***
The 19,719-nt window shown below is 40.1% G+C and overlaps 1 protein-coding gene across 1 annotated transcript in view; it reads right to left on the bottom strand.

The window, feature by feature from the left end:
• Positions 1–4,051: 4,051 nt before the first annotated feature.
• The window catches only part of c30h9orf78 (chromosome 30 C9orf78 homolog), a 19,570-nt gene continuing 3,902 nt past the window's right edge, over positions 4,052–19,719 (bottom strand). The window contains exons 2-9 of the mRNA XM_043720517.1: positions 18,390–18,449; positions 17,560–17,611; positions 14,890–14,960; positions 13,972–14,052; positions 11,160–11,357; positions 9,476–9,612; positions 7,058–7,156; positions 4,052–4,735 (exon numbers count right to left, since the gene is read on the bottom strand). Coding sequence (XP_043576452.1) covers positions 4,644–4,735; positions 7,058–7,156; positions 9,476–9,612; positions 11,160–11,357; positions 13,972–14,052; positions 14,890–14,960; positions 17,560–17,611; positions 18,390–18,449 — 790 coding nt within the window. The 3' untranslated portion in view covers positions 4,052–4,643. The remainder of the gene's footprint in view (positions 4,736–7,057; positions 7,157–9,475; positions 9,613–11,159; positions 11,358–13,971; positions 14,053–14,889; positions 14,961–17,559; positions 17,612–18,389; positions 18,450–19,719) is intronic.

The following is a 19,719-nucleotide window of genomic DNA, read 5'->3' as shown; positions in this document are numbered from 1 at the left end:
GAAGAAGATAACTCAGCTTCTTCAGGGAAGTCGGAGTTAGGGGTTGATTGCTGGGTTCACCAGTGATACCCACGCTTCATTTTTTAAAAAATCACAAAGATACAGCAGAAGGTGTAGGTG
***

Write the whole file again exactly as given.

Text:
The 19,719-nt window shown below is 40.1% G+C and overlaps 1 protein-coding gene across 1 annotated transcript in view; it reads right to left on the bottom strand.

The window, feature by feature from the left end:
• Positions 1–4,051: 4,051 nt before the first annotated feature.
• The window catches only part of c30h9orf78 (chromosome 30 C9orf78 homolog), a 19,570-nt gene continuing 3,902 nt past the window's right edge, over positions 4,052–19,719 (bottom strand). The window contains exons 2-9 of the mRNA XM_043720517.1: positions 18,390–18,449; positions 17,560–17,611; positions 14,890–14,960; positions 13,972–14,052; positions 11,160–11,357; positions 9,476–9,612; positions 7,058–7,156; positions 4,052–4,735 (exon numbers count right to left, since the gene is read on the bottom strand). Coding sequence (XP_043576452.1) covers positions 4,644–4,735; positions 7,058–7,156; positions 9,476–9,612; positions 11,160–11,357; positions 13,972–14,052; positions 14,890–14,960; positions 17,560–17,611; positions 18,390–18,449 — 790 coding nt within the window. The 3' untranslated portion in view covers positions 4,052–4,643. The remainder of the gene's footprint in view (positions 4,736–7,057; positions 7,157–9,475; positions 9,613–11,159; positions 11,358–13,971; positions 14,053–14,889; positions 14,961–17,559; positions 17,612–18,389; positions 18,450–19,719) is intronic.

The following is a 19,719-nucleotide window of genomic DNA, read 5'->3' as shown; positions in this document are numbered from 1 at the left end:
GAAGAAGATAACTCAGCTTCTTCAGGGAAGTCGGAGTTAGGGGTTGATTGCTGGGTTCACCAGTGATACCCACGCTTCATTTTTTAAAAAATCACAAAGATACAGCAGAAGGTGTAGGTG